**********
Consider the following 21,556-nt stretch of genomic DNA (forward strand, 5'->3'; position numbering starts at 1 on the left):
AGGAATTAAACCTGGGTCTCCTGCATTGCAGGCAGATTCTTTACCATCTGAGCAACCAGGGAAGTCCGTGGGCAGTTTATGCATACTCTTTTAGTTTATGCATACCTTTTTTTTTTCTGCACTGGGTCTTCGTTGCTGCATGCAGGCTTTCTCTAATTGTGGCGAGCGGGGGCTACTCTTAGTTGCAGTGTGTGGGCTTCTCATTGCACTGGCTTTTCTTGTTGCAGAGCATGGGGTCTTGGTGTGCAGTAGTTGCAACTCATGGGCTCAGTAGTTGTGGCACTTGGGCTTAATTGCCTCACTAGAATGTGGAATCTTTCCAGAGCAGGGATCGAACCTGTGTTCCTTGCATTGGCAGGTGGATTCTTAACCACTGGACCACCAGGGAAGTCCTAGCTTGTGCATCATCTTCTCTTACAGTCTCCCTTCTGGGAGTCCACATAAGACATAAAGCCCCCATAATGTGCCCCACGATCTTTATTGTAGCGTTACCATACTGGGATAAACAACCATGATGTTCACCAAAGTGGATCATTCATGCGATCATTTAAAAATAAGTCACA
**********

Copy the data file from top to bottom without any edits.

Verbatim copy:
Consider the following 21,556-nt stretch of genomic DNA (forward strand, 5'->3'; position numbering starts at 1 on the left):
AGGAATTAAACCTGGGTCTCCTGCATTGCAGGCAGATTCTTTACCATCTGAGCAACCAGGGAAGTCCGTGGGCAGTTTATGCATACTCTTTTAGTTTATGCATACCTTTTTTTTTTCTGCACTGGGTCTTCGTTGCTGCATGCAGGCTTTCTCTAATTGTGGCGAGCGGGGGCTACTCTTAGTTGCAGTGTGTGGGCTTCTCATTGCACTGGCTTTTCTTGTTGCAGAGCATGGGGTCTTGGTGTGCAGTAGTTGCAACTCATGGGCTCAGTAGTTGTGGCACTTGGGCTTAATTGCCTCACTAGAATGTGGAATCTTTCCAGAGCAGGGATCGAACCTGTGTTCCTTGCATTGGCAGGTGGATTCTTAACCACTGGACCACCAGGGAAGTCCTAGCTTGTGCATCATCTTCTCTTACAGTCTCCCTTCTGGGAGTCCACATAAGACATAAAGCCCCCATAATGTGCCCCACGATCTTTATTGTAGCGTTACCATACTGGGATAAACAACCATGATGTTCACCAAAGTGGATCATTCATGCGATCATTTAAAAATAAGTCACA